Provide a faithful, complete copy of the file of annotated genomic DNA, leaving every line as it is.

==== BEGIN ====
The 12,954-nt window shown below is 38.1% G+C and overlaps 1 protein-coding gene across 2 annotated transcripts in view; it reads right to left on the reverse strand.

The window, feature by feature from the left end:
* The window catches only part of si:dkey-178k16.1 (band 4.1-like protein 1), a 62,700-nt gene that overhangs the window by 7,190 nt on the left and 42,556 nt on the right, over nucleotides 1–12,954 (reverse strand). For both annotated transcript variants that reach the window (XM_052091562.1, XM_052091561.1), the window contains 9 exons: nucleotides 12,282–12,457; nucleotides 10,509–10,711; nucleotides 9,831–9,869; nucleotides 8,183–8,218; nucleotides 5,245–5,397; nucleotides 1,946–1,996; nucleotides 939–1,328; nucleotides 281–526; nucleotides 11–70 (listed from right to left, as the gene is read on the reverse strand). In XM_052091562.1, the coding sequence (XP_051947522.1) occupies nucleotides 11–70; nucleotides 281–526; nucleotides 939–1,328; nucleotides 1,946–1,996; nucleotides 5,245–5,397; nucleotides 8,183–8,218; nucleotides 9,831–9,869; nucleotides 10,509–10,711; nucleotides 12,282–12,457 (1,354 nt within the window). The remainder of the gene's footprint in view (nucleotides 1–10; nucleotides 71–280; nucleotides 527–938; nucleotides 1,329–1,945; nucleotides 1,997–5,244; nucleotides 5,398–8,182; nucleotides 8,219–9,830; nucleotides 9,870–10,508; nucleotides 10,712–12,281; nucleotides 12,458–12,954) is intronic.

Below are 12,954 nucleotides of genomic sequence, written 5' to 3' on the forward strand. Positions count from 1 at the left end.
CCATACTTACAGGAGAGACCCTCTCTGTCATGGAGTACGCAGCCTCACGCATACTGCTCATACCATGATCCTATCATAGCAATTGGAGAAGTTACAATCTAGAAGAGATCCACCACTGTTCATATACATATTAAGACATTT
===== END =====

The 12,954-nt window shown below is 38.1% G+C and overlaps 1 protein-coding gene across 2 annotated transcripts in view; it reads right to left on the reverse strand.

The window, feature by feature from the left end:
* The window catches only part of si:dkey-178k16.1 (band 4.1-like protein 1), a 62,700-nt gene that overhangs the window by 7,190 nt on the left and 42,556 nt on the right, over nucleotides 1–12,954 (reverse strand). For both annotated transcript variants that reach the window (XM_052091562.1, XM_052091561.1), the window contains 9 exons: nucleotides 12,282–12,457; nucleotides 10,509–10,711; nucleotides 9,831–9,869; nucleotides 8,183–8,218; nucleotides 5,245–5,397; nucleotides 1,946–1,996; nucleotides 939–1,328; nucleotides 281–526; nucleotides 11–70 (listed from right to left, as the gene is read on the reverse strand). In XM_052091562.1, the coding sequence (XP_051947522.1) occupies nucleotides 11–70; nucleotides 281–526; nucleotides 939–1,328; nucleotides 1,946–1,996; nucleotides 5,245–5,397; nucleotides 8,183–8,218; nucleotides 9,831–9,869; nucleotides 10,509–10,711; nucleotides 12,282–12,457 (1,354 nt within the window). The remainder of the gene's footprint in view (nucleotides 1–10; nucleotides 71–280; nucleotides 527–938; nucleotides 1,329–1,945; nucleotides 1,997–5,244; nucleotides 5,398–8,182; nucleotides 8,219–9,830; nucleotides 9,870–10,508; nucleotides 10,712–12,281; nucleotides 12,458–12,954) is intronic.

Below are 12,954 nucleotides of genomic sequence, written 5' to 3' on the forward strand. Positions count from 1 at the left end.
CCATACTTACAGGAGAGACCCTCTCTGTCATGGAGTACGCAGCCTCACGCATACTGCTCATACCATGATCCTATCATAGCAATTGGAGAAGTTACAATCTAGAAGAGATCCACCACTGTTCATATACATATTAAGACATTT